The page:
The Rivers Coffeehouse: Led by Students, Enjoyed by All

More wide-ranging than a talent show, more inclusive than a polished concert, more improvisatory than a play or musical, the Rivers Coffeehouse is a place where anyone can take to the stage and receive a warm response. From first-timers to old hands, from nervous ninth graders to fun-loving faculty members, everyone in the Rivers community is welcome in the Black Box theater three times a year, and while the event itself can be freewheeling and unpredictable, a supportive audience cheering for every performer is guaranteed.

“I began performing in the Coffeehouse during my sophomore year,” said Lexi Tower ’24. “Before, I was so nervous and could never imagine performing in front of a crowd. However, once I built up the courage to sing and play guitar in front of my peers, I found a passion for performing at the Coffeehouse events.” Today, as one of the Coffeehouse student leaders, Tower, along with her co-leaders Ethan Kasparian Weisman ’24 and Payson Salyer ’24, is responsible for every aspect of the evening cabaret. 

“I had always looked up to the Coffeehouse leaders during my first few shows,” said Tower, explaining why she pursued the leadership role. “I wanted to do the same for new performers as well.”

Student leadership is one notable aspect of the Coffeehouse, said faculty member Stewart Pierson, who not only served as advisor for the most recent edition of the show last Friday but also joined the lineup of performers. “It’s one of the few moments at Rivers where the kids run the show and it’s unscripted,” said Pierson. “Julia Auster-Hogan [the longtime Coffeehouse advisor, who was unable to attend on Friday] is always central in her organizational support, and it couldn’t happen without her generous and enormous help. But it’s all the kids up there on stage, doing what they want to do. It’s often raw, often unrehearsed; some kids are veteran performers and others are obviously trying it out despite not really knowing how to do it. Kids do the recruiting, the performing, the cheering. There’s no coach, no polish, and the kids get full ownership. Rivers is usually adult-directed...but the Friday night Coffeehouses are an exception.”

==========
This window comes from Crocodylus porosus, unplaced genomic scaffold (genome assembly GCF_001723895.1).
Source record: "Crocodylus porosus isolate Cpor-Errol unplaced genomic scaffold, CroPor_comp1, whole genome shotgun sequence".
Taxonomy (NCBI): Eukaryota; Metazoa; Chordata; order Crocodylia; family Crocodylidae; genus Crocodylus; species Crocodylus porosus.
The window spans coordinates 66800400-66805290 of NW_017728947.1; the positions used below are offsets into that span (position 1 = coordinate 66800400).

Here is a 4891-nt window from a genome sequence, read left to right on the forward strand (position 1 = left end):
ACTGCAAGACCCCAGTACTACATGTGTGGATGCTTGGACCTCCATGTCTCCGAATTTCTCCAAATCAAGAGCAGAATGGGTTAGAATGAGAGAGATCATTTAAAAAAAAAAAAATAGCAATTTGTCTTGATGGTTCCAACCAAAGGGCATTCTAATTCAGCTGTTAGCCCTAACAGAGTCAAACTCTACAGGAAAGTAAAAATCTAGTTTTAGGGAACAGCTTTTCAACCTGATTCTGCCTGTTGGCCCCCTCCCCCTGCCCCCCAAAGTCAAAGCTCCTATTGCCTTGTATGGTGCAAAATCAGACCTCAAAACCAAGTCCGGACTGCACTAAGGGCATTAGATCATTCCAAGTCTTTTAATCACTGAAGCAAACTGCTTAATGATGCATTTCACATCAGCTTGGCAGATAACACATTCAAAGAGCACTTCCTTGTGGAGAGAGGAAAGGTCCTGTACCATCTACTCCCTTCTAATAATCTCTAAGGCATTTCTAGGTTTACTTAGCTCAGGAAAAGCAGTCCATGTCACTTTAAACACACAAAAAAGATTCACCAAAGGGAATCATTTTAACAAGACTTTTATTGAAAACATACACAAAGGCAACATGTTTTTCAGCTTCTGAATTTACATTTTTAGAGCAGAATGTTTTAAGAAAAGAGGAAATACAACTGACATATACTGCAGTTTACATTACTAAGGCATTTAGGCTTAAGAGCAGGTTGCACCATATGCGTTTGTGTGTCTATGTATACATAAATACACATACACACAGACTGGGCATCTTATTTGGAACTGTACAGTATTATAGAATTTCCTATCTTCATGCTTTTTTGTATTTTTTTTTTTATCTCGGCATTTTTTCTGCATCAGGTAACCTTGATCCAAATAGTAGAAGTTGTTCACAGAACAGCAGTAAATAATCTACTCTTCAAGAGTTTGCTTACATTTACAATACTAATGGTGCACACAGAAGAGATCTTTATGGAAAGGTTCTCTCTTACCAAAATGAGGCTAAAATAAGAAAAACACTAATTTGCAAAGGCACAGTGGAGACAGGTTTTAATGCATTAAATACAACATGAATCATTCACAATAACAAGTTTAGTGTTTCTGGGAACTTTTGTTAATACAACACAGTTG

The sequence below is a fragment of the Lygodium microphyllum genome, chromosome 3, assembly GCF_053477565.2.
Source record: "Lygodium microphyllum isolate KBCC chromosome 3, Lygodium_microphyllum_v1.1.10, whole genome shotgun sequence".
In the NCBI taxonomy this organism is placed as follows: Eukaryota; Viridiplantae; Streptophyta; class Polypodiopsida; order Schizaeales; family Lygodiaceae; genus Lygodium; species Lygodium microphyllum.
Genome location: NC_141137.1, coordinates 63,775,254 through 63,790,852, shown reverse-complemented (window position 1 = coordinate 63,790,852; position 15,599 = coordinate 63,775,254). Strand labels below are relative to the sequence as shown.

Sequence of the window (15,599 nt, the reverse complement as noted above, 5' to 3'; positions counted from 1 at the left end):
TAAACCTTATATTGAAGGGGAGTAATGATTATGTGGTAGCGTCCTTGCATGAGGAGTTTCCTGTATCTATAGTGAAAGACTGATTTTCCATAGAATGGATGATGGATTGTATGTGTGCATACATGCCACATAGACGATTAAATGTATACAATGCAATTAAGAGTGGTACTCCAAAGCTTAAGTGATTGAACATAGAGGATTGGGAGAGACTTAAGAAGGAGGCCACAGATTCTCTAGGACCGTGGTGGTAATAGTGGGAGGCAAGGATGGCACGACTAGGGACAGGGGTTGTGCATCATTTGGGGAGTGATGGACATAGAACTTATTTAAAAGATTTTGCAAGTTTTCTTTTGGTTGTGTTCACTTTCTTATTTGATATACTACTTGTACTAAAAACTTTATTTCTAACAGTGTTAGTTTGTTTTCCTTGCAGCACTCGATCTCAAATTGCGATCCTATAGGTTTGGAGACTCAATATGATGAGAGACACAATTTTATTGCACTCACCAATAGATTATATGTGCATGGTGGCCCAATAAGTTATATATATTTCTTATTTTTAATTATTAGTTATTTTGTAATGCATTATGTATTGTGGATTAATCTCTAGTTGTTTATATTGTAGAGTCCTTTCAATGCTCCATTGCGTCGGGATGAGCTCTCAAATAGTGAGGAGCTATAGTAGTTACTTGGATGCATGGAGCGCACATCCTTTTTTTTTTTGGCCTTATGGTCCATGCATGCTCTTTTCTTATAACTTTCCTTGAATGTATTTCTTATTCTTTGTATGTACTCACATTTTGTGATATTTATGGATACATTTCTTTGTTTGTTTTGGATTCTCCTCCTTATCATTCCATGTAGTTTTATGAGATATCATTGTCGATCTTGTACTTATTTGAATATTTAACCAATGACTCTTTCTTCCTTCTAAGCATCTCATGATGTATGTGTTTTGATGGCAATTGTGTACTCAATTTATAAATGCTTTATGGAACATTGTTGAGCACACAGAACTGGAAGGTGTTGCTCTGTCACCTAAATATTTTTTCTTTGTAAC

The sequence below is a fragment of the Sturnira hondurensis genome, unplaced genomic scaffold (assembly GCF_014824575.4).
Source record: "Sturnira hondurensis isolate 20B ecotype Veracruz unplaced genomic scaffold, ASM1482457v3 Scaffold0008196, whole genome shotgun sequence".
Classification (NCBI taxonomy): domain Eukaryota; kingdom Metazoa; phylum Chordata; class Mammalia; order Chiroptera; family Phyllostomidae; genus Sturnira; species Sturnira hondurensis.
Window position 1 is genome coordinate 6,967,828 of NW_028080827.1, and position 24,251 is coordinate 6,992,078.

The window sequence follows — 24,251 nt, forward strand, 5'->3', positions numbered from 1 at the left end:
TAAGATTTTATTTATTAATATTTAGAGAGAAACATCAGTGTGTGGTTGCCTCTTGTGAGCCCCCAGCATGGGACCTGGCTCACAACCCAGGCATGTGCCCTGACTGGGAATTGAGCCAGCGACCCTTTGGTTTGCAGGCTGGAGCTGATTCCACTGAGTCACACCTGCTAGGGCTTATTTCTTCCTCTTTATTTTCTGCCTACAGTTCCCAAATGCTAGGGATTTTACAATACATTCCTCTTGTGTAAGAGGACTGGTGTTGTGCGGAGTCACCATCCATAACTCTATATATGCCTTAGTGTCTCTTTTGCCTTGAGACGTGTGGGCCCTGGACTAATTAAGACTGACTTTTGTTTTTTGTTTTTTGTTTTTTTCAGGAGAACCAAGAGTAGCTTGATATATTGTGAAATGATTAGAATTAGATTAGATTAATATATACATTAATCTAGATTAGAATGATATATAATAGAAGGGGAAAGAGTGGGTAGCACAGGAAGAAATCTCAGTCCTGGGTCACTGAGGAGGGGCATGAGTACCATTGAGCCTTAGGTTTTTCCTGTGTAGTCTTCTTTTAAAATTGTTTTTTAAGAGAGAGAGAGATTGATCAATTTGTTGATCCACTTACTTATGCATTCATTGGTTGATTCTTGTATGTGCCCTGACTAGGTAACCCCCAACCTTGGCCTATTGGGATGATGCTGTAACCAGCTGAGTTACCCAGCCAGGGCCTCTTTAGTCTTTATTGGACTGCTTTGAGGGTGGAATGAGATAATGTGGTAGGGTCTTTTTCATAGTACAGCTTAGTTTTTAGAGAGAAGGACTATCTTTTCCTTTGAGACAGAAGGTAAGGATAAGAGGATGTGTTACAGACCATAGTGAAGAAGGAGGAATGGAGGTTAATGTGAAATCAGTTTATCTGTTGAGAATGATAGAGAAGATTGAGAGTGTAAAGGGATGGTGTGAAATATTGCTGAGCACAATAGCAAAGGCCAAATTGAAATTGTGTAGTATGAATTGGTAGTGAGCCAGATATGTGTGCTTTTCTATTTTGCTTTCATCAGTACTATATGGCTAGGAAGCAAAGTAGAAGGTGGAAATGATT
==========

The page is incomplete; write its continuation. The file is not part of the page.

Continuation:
Added Auster-Hogan, “It’s a place where you don’t have to be polished to be ready to showcase something…It’s also a casual vibe, so transitions between acts are relaxed. There isn’t a rush or a goal of perfection.”

Among the acts in Friday’s Coffeehouse were Sarah DuBard ’25, Jordan Felice ’25, Ally Giebutowski ’25, and Ceci Giebutowski ’25 singing four-part harmony on Taylor Swift’s “Mean”; Nathan Manasseh ’24, Gabe Manasseh ’26, and Jacob Decker ’25 performing a semi-improvised version of Stevie Wonder’s “Isn’t She Lovely”; and Maylea Harris ’26 reading her original poetry. (And, of course, Pierson leading the audience in a sing-along version of the Crosby, Stills & Nash classic “Love the One You’re With.”)

For Tower, the best part of leading the Coffeehouse is “getting to support and perform with such an amazing community of people. It has given me an opportunity to grow closer with many of my friends and meet new people. Additionally, I love encouraging first-time performers and the Rivers community to attend. It is always so much fun seeing my friends and teachers in the audience and sometimes even performing.”

Tower’s favorite memory among many memorable evenings in the Black Box, dating from this past fall, is something of a Coffeehouse classic, in that it was tuneful, meaningful, and spontaneous: “Just an hour before the show, Payson Salyer, Ethan Kasparian Weisman, Mason Klein [’24], and I put together an act and performed U2’s ‘I Still Haven’t Found What I’m Looking For,’” said Tower. “It was so much fun playing with a band, harmonizing, and performing together.”
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